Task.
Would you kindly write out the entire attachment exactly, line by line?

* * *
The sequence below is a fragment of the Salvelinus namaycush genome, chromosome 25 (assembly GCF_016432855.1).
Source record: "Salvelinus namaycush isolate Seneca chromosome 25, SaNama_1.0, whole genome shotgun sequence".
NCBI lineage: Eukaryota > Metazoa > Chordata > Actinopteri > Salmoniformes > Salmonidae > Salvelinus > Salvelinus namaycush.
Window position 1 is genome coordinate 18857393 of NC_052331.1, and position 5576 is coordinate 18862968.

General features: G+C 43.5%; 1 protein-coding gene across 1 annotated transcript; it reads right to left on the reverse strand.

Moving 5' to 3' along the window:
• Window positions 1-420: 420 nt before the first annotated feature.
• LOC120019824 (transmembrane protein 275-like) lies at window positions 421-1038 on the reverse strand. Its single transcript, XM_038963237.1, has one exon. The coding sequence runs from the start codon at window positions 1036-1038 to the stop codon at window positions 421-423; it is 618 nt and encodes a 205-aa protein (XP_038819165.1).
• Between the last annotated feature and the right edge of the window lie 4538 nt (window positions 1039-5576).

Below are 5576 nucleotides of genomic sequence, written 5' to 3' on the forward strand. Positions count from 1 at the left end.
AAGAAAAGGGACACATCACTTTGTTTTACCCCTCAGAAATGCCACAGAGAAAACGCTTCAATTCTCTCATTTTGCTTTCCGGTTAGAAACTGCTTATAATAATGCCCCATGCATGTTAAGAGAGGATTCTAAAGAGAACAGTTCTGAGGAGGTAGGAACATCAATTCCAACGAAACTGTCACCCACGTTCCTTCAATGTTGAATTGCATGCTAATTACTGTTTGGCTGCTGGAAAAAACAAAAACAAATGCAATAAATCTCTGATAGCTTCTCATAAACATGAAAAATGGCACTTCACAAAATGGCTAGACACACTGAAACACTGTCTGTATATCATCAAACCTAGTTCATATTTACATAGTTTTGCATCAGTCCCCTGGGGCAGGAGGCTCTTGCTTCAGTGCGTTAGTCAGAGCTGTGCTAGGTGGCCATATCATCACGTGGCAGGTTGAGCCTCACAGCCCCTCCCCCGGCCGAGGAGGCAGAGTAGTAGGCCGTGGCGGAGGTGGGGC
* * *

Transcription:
The sequence below is a fragment of the Salvelinus namaycush genome, chromosome 25 (assembly GCF_016432855.1).
Source record: "Salvelinus namaycush isolate Seneca chromosome 25, SaNama_1.0, whole genome shotgun sequence".
NCBI lineage: Eukaryota > Metazoa > Chordata > Actinopteri > Salmoniformes > Salmonidae > Salvelinus > Salvelinus namaycush.
Window position 1 is genome coordinate 18857393 of NC_052331.1, and position 5576 is coordinate 18862968.

General features: G+C 43.5%; 1 protein-coding gene across 1 annotated transcript; it reads right to left on the reverse strand.

Moving 5' to 3' along the window:
• Window positions 1-420: 420 nt before the first annotated feature.
• LOC120019824 (transmembrane protein 275-like) lies at window positions 421-1038 on the reverse strand. Its single transcript, XM_038963237.1, has one exon. The coding sequence runs from the start codon at window positions 1036-1038 to the stop codon at window positions 421-423; it is 618 nt and encodes a 205-aa protein (XP_038819165.1).
• Between the last annotated feature and the right edge of the window lie 4538 nt (window positions 1039-5576).

Below are 5576 nucleotides of genomic sequence, written 5' to 3' on the forward strand. Positions count from 1 at the left end.
AAGAAAAGGGACACATCACTTTGTTTTACCCCTCAGAAATGCCACAGAGAAAACGCTTCAATTCTCTCATTTTGCTTTCCGGTTAGAAACTGCTTATAATAATGCCCCATGCATGTTAAGAGAGGATTCTAAAGAGAACAGTTCTGAGGAGGTAGGAACATCAATTCCAACGAAACTGTCACCCACGTTCCTTCAATGTTGAATTGCATGCTAATTACTGTTTGGCTGCTGGAAAAAACAAAAACAAATGCAATAAATCTCTGATAGCTTCTCATAAACATGAAAAATGGCACTTCACAAAATGGCTAGACACACTGAAACACTGTCTGTATATCATCAAACCTAGTTCATATTTACATAGTTTTGCATCAGTCCCCTGGGGCAGGAGGCTCTTGCTTCAGTGCGTTAGTCAGAGCTGTGCTAGGTGGCCATATCATCACGTGGCAGGTTGAGCCTCACAGCCCCTCCCCCGGCCGAGGAGGCAGAGTAGTAGGCCGTGGCGGAGGTGGGGC